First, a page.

Design flaw #3: So to cure the slight bit of chord noise you hear in every IEM, I discovered this trick I do whereby I let the IEM hang behind my head instead of under my chin. With the SE846 you hear nothing if you do this. I think your hair acts as some sort of sound baffle or cushion or something; whatever it is it works, and it helped a good amount with the IE800 too, but not as much as with the SE846 and the IE800 wasn’t as comfortable hanging behind your head. But whatever it's tolerable now and so I'm walking along and . . . I decide to put my player into my pocket, at which point I discover that the chord, from your ear to the jack, is only about 3 1/2 feet long! Sennheiser, did you test this on little people?! Did you think that perhaps customers would like just one measily foot of extra chord?!?! What terrible thing did you think would happen if you included a five foot chord like Shure? Fine, keep your chord short, but if I'm paying you $1,000, could you at least have thrown in an extra chord of a longer length? Shure includes two chords with the SE846 and their chords look to be of higher quality than yours, so why can't you? This inexcusable chintziness and lack of thought has to cost it 1/2 star.

 

Design flaw #4: This is minor but it shows how inconsiderate Sennheiser was when designing this. The case has no room to insert your extra tips. This four inch, by 3.5 inch, by one inch case (measure that out so you know how big it is) doesn't have room for the extra tips. The inside of the case is almost entirely foam, with a little groove where you insert the IE800 (you don't put the IE800's wire in the case, by the way, rather you must wrap the wire around the case). First of all, what happened to just being able to throw your IEM into a case and take it out with ease, rather than having to perform a complex lego piece insertion and removal each time? Back to the main point, Sennheier, if you're going to make a gigantic case as big as a fat wallet, could you let us use some of that room?! Cut a little area out of that foam where we can insert the extra tips you gave us. This is a small thing, but it shows such a lack of consideration and thought. It has to lose 1/4 star.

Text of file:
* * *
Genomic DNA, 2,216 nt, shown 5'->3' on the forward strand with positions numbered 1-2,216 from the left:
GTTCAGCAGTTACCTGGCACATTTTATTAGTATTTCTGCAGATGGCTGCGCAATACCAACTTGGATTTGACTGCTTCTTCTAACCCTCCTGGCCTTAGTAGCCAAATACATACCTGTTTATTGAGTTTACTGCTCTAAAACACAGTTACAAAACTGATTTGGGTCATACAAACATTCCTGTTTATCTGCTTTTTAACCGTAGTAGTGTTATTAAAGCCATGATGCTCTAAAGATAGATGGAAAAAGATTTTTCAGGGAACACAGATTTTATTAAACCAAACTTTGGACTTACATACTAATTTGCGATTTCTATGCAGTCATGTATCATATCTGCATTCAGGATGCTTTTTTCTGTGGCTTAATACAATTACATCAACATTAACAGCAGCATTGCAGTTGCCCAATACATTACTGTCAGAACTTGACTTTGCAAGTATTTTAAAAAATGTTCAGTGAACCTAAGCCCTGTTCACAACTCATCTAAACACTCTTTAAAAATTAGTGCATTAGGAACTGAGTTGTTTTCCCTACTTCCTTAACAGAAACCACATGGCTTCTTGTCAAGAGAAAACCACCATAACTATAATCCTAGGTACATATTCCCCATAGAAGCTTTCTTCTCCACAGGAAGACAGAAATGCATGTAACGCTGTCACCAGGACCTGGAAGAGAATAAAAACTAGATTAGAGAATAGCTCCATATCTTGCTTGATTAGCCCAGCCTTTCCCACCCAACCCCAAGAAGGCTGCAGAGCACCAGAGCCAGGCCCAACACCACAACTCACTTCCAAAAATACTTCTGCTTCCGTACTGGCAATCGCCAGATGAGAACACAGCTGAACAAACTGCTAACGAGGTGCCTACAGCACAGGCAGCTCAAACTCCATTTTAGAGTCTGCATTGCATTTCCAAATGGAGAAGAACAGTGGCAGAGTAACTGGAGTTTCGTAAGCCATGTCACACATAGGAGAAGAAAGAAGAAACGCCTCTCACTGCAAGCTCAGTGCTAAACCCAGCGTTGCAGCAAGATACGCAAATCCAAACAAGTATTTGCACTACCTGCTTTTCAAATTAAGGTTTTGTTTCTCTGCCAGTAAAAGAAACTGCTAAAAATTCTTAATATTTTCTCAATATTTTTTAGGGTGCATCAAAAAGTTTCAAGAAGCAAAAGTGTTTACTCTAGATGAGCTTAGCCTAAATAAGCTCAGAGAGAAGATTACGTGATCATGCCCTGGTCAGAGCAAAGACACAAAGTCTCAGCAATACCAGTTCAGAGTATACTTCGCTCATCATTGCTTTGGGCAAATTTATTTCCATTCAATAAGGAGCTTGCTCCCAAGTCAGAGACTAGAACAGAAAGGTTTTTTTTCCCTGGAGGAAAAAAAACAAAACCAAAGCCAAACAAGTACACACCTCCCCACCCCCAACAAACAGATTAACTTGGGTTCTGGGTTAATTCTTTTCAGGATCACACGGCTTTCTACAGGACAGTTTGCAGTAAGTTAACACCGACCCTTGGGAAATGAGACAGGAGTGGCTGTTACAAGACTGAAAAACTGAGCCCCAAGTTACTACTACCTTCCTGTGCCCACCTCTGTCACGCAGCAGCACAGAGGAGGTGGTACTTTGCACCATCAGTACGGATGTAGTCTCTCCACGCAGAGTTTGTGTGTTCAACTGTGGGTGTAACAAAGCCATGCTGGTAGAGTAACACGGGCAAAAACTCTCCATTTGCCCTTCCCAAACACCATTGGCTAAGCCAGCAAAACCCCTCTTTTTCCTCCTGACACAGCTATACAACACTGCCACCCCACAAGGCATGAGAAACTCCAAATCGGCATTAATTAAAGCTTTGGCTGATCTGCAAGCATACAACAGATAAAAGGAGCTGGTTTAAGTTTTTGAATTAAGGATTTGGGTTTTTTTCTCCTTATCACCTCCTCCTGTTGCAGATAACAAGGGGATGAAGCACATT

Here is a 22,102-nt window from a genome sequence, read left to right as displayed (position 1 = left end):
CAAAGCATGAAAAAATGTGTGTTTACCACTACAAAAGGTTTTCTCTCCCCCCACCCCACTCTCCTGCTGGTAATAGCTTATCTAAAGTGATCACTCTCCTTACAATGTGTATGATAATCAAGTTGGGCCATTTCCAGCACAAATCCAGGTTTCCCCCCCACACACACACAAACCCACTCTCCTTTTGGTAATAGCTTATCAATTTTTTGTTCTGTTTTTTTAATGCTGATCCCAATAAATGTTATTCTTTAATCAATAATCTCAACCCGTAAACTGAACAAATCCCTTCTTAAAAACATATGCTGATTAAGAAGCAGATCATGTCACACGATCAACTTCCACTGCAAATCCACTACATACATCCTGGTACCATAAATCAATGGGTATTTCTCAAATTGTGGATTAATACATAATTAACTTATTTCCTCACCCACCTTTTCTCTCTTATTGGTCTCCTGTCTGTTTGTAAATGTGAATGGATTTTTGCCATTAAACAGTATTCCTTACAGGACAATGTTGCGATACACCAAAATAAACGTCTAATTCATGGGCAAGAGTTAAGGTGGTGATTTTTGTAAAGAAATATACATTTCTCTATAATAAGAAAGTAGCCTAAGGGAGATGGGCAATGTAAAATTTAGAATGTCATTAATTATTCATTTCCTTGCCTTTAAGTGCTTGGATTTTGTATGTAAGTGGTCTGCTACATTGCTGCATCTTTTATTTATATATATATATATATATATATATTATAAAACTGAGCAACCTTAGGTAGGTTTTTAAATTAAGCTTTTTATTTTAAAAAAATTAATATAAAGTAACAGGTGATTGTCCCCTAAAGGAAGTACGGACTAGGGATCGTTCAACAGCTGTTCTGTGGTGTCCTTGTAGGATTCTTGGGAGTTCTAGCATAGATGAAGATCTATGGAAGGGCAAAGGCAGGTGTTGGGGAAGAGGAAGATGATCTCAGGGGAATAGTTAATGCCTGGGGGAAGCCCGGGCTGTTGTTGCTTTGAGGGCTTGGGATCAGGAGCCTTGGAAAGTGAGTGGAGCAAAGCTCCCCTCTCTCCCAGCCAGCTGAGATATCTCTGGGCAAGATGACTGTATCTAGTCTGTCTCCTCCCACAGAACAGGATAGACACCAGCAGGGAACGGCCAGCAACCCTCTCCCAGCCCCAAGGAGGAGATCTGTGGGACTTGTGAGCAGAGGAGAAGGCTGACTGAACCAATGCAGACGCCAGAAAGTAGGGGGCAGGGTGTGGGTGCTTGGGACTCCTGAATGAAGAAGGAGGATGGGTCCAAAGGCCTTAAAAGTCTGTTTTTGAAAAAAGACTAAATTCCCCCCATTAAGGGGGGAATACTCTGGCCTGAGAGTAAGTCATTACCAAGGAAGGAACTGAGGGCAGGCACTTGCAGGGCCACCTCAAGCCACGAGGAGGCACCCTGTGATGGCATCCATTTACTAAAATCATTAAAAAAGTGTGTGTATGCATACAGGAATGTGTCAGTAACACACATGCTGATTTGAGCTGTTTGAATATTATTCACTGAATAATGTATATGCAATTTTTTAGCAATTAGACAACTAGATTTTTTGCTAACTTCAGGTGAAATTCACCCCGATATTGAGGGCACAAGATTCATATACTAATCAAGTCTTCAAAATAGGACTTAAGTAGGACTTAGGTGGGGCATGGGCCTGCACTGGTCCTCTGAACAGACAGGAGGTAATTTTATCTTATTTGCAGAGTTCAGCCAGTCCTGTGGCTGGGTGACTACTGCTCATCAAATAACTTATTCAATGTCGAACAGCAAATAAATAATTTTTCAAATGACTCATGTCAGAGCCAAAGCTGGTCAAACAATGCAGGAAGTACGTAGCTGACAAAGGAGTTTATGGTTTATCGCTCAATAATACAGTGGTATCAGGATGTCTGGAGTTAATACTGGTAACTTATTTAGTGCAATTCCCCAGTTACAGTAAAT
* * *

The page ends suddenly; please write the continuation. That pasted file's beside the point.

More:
Conclusion: Ultimately, I am not going to keep these. Although I love the sound signature of the HD800 and this reminds me of that, I can't support a product engineered this poorly. It's of no use to me because if I'm in a loud area, I'll use my beautiful SE846 and if I'm in a quiet area I'll just use my HD800. This leaves the question of what rating to give these. Although the sound is very good, based on its hefty price tag it can't get more than 4 1/2 stars on sound (I have to save 5 stars for something that really wows you). Subtract 1 1/2 stars for lack of isolation, add 1/2 star on comfort, subtract 1 star for line noise, another 1/2 star for having line noise even though Sennheiser knows how to completely eliminate it, subtract 1/2 star for the chord, subtract 1/4 star for the case, and (this is very subjective) add 1/2 star for having something close to the HD800 sound signature (which I like) and for being made by Sennheiser, a very ethical headphone company that lets you return things you don't like for a full refund. So 4.5 -1.5 +.5 -1 -.5 -.5 -.25 +.5 = 1.75 stars, which I’ll round down to 1.5 stars because I expected better from a $1,000 headphone. For comparison, I gave the SE846 5 1/2 stars (capped at 5 stars). As anyone who has spoken to me on this board knows, I am a huge Sennheiser fan so I wanted to like this but this is just pointless.

Posted

Pros: Superb bass, gorgeous mids, smooth-yet-sparkling highs, expansive soundstage, excellent imaging, very comfortable

Cons: Microphonics, no remote/mic included, short cord